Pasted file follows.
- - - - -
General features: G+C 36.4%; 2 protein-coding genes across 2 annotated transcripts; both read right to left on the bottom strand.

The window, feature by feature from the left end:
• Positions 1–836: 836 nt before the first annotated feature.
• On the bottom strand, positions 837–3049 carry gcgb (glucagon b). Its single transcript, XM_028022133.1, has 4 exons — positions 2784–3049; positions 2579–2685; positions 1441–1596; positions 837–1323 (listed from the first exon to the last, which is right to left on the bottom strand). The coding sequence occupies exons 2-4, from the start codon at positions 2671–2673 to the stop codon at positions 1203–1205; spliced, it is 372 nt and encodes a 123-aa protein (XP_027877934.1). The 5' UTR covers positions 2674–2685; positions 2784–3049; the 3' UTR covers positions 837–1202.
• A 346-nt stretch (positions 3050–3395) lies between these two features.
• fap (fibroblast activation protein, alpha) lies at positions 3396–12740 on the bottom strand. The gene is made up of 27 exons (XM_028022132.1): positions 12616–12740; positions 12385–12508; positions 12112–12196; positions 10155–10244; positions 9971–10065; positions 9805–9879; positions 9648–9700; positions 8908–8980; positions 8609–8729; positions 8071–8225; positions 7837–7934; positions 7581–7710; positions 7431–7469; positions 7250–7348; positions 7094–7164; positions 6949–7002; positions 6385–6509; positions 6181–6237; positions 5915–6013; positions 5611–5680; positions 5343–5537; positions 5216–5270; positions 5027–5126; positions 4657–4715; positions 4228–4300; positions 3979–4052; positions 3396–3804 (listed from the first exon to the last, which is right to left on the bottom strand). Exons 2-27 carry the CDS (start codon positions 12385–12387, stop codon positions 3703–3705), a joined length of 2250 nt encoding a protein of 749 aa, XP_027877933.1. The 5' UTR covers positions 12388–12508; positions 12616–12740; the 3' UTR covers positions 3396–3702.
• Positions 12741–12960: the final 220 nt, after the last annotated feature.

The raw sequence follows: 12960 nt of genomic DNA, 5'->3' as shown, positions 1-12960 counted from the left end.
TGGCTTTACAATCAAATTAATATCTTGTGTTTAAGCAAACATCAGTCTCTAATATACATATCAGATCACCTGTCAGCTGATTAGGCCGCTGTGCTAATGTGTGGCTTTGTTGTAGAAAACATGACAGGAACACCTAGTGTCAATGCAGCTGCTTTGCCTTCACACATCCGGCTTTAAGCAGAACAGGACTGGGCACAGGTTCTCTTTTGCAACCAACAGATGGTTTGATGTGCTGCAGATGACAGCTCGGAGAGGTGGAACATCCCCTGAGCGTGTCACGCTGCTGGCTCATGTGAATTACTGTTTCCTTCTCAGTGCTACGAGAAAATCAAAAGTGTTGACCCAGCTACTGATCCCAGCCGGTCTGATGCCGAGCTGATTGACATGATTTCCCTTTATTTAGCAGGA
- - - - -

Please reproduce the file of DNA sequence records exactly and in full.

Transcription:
General features: G+C 36.4%; 2 protein-coding genes across 2 annotated transcripts; both read right to left on the bottom strand.

The window, feature by feature from the left end:
• Positions 1–836: 836 nt before the first annotated feature.
• On the bottom strand, positions 837–3049 carry gcgb (glucagon b). Its single transcript, XM_028022133.1, has 4 exons — positions 2784–3049; positions 2579–2685; positions 1441–1596; positions 837–1323 (listed from the first exon to the last, which is right to left on the bottom strand). The coding sequence occupies exons 2-4, from the start codon at positions 2671–2673 to the stop codon at positions 1203–1205; spliced, it is 372 nt and encodes a 123-aa protein (XP_027877934.1). The 5' UTR covers positions 2674–2685; positions 2784–3049; the 3' UTR covers positions 837–1202.
• A 346-nt stretch (positions 3050–3395) lies between these two features.
• fap (fibroblast activation protein, alpha) lies at positions 3396–12740 on the bottom strand. The gene is made up of 27 exons (XM_028022132.1): positions 12616–12740; positions 12385–12508; positions 12112–12196; positions 10155–10244; positions 9971–10065; positions 9805–9879; positions 9648–9700; positions 8908–8980; positions 8609–8729; positions 8071–8225; positions 7837–7934; positions 7581–7710; positions 7431–7469; positions 7250–7348; positions 7094–7164; positions 6949–7002; positions 6385–6509; positions 6181–6237; positions 5915–6013; positions 5611–5680; positions 5343–5537; positions 5216–5270; positions 5027–5126; positions 4657–4715; positions 4228–4300; positions 3979–4052; positions 3396–3804 (listed from the first exon to the last, which is right to left on the bottom strand). Exons 2-27 carry the CDS (start codon positions 12385–12387, stop codon positions 3703–3705), a joined length of 2250 nt encoding a protein of 749 aa, XP_027877933.1. The 5' UTR covers positions 12388–12508; positions 12616–12740; the 3' UTR covers positions 3396–3702.
• Positions 12741–12960: the final 220 nt, after the last annotated feature.

The raw sequence follows: 12960 nt of genomic DNA, 5'->3' as shown, positions 1-12960 counted from the left end.
TGGCTTTACAATCAAATTAATATCTTGTGTTTAAGCAAACATCAGTCTCTAATATACATATCAGATCACCTGTCAGCTGATTAGGCCGCTGTGCTAATGTGTGGCTTTGTTGTAGAAAACATGACAGGAACACCTAGTGTCAATGCAGCTGCTTTGCCTTCACACATCCGGCTTTAAGCAGAACAGGACTGGGCACAGGTTCTCTTTTGCAACCAACAGATGGTTTGATGTGCTGCAGATGACAGCTCGGAGAGGTGGAACATCCCCTGAGCGTGTCACGCTGCTGGCTCATGTGAATTACTGTTTCCTTCTCAGTGCTACGAGAAAATCAAAAGTGTTGACCCAGCTACTGATCCCAGCCGGTCTGATGCCGAGCTGATTGACATGATTTCCCTTTATTTAGCAGGA